The other day, I received a letter from Robert Burrows of Whitewater, Wisconsin. I was moved to read his description of why the Democratic Party of Walworth County, Wisconsin voted for a motion to impeach President George W. Bush.
Here's what he wrote:
Dear Ms. Vanden Heuvel:
Copies of Elizabeth Holtzman's brilliant article calling for the impeachment of George W. Bush were distributed to all thirty members of the Democratic Party of Walworth County (Wisconsin) at our January 2006 meeting.
The effect of the article was electrifying. Two members had brought copies of the article to the meeting; their call for an immediate response to Holtzman's challenge led to vigorous discussion, followed by the unanimous adoption of the motion to impeach.
Please communicate to Elizabeth Holtzman our thanks for galvanizing our group into action. We applaud her initiative--and commend The Nation for giving such prominent space to her impressively reasoned call for action.
Robert N. Burrows
P.S. Copies of our resolution calling for Bush's impeachment have been sent to Senators Kohl and Feingold of Wisconsin and Congresswoman Tammy Baldwin, our representative at the Capitol. Alsothe Democratic Party of Wisconsin and key Wisconsin members of the House of Representatives.
The local paper, The Janesville Gazette, also ran a good story about the party meeting, noting that "the groups' list of reasons for impeachment takes a page out of a recent article in the liberal-leaning magazine, The Nation."
How serious are Republican -- and some Democratic -- politicians who go on and on about the need to restrict embryonic stem-cell research?
Stem cell research, which scientists believe holds the promise of cures or treatments for everything from diabetes to Alzheimer's disease, is popular with the American people. But it is unpopular with the faction of the anti-choice movement that tends to be most active in Republican primaries. So a lot of prominent Republican politicians tip their hat to the "pro-life" crowd by backing so-called "anti-cloning" bills that purport to restrict mad science but that are really written to prevent promising research projects from going forward.
The cloning critics seek to energize the faithful by backing these silly bills, while at the same time hoping that no one in the broader electorate will notice.
When the issue does become the fodder for a general election campaign, however, all best are off as, suddenly, stem-cell research critics become stem-cell research advocates.
That's what has happened in Missouri, where Republican U.S. Senator Jim Talent has a long and ugly record as an outspoken advocate for the sort of restrictions on stem-cell research that are favored by the anti-choice movement.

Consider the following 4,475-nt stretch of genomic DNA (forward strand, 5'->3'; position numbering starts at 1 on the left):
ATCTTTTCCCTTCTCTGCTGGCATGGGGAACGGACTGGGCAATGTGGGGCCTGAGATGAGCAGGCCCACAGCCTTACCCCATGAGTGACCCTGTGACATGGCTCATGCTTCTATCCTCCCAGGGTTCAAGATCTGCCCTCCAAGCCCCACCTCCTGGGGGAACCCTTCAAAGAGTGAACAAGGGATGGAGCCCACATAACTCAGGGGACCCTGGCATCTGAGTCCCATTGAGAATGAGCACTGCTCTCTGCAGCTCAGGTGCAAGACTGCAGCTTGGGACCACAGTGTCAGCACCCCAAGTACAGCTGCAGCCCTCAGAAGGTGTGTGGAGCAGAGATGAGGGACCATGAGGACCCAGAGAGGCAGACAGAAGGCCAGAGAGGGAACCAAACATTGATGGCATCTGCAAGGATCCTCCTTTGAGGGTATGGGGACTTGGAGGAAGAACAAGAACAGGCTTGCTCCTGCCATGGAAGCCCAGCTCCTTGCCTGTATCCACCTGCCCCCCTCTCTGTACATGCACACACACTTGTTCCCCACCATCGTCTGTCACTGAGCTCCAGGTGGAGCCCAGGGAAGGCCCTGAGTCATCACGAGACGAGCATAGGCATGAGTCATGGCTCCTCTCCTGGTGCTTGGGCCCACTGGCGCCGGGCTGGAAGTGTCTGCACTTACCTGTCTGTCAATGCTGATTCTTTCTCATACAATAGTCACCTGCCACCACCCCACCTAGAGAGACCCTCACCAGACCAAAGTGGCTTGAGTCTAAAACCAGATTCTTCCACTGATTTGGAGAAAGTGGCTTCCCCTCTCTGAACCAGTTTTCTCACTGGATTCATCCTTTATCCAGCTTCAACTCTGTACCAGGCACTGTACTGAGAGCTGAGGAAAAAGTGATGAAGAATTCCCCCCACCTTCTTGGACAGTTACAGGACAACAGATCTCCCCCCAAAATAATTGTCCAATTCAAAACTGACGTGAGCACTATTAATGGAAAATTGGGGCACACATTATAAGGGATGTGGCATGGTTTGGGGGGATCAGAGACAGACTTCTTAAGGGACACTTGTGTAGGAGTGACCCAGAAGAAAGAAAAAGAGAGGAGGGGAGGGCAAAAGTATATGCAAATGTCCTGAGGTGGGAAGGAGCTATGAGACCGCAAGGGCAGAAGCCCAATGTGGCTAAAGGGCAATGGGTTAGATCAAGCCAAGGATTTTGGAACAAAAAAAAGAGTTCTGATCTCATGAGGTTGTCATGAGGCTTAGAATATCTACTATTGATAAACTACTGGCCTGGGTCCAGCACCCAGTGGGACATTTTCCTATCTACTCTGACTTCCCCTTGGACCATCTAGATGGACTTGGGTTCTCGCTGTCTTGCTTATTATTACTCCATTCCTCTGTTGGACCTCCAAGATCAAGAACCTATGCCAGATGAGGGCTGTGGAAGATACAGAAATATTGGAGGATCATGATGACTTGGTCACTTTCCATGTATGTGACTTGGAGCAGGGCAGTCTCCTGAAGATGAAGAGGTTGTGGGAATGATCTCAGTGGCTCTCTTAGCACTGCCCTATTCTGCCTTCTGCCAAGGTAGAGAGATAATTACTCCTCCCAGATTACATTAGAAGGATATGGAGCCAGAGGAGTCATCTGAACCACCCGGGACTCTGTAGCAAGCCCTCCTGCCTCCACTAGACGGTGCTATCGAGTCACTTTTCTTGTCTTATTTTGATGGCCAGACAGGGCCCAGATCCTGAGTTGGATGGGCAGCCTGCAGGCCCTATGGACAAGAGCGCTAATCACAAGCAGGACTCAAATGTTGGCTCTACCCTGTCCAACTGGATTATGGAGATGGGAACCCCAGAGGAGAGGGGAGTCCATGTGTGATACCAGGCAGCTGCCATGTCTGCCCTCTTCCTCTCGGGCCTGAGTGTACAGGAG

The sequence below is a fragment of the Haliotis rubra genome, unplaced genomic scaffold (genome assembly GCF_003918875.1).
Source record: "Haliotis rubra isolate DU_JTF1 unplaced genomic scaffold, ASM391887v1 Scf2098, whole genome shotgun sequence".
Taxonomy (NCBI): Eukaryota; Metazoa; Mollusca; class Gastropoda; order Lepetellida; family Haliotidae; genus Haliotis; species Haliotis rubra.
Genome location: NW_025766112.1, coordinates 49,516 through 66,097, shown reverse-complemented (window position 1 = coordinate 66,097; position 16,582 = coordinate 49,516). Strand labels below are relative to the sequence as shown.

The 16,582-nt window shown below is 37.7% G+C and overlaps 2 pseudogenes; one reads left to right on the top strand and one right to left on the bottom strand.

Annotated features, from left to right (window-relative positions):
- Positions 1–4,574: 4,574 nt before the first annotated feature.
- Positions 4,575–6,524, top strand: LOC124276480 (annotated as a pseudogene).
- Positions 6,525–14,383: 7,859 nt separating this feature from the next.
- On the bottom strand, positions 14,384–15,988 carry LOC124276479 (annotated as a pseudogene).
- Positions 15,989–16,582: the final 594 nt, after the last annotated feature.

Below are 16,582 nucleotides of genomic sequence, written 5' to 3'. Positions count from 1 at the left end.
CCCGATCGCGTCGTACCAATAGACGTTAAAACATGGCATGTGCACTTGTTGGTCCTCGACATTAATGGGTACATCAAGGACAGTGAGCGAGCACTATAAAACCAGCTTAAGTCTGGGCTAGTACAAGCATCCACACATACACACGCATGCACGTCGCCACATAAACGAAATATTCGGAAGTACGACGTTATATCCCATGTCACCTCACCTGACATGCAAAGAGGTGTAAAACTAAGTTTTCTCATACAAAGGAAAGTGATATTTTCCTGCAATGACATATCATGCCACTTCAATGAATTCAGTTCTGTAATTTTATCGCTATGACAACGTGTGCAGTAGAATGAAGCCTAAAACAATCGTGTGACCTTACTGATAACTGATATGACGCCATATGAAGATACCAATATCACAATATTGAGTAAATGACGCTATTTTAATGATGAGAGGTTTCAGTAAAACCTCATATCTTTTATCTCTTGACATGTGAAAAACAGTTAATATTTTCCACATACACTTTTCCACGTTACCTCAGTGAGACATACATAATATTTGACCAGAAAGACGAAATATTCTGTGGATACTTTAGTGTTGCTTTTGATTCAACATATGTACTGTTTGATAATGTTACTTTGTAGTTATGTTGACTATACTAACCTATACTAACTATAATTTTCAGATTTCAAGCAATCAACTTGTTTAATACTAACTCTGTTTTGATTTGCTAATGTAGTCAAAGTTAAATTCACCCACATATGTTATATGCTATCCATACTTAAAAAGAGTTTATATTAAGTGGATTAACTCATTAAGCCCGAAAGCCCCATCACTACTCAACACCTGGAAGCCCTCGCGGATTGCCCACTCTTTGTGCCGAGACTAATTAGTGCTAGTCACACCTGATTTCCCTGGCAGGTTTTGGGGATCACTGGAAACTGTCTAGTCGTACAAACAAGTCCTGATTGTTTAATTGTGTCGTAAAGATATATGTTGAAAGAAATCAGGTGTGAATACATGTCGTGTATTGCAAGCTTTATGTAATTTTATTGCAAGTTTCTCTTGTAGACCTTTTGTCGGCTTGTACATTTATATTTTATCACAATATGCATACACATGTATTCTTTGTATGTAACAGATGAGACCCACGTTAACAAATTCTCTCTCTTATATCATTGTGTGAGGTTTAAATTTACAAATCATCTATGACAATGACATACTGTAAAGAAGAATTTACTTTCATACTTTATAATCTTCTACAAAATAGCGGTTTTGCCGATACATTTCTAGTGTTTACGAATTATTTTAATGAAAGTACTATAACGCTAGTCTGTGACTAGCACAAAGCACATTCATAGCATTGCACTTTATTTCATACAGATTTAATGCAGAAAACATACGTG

Talent, who has never been a particularly popular senator, faces a tough challenge this year from Democrat Claire McCaskill, the very popular state auditor. McCaskill has actually been running ahead of Talent in some polls. She's a supporter of stem-cell research, who is highlighting that stance in her campaign. "We should be promoting hope for people suffering with Alzheimer's, Parkinson's, diabetes, ALS, spinal cord injuries, and other debilitating diseases," said McCaskill, when she announced her support for a Missouri ballot initiative that seeks to guarantee that research into lifesaving cures can be done in the state.
"Stem cell research holds the promise of saving lives and alleviating the pain and suffering endured by so many of our people," added McCaskill. "This initiative enables Missouri doctors and researches to be at the forefront of lifesaving research and it has my support."
In a state where polls show voters favor embryonic stem-cell research by a 2-1 margin. Talent felt the heat. So, last week, he withdrew as a co-sponsor of a federal anti-cloning bill that that seeks to outlaw what many scientists see as one of the most promising forms of embryonic stem-cell research. Talent's tortured speech announcing his new stance, in which he announced that he had come across "an ethically untroubling way" for obtaining embryonic stem cells that can be used in research, was an attempt to blunt McCaskill's appeal. But, as McCaskill noted, Talent still supports many restrictions on stem-cell research.
"Unfortunately," McCaskill says of Talent, "like too many politicians, he's trying to hide his opposition by dancing around science for politics. In a 30-minute long speech chock full of scientific jargon, he attempted to obfuscate his position and distract Missourians from the real issue: why does he think we should criminalize research instead of providing hope and cures for our people?"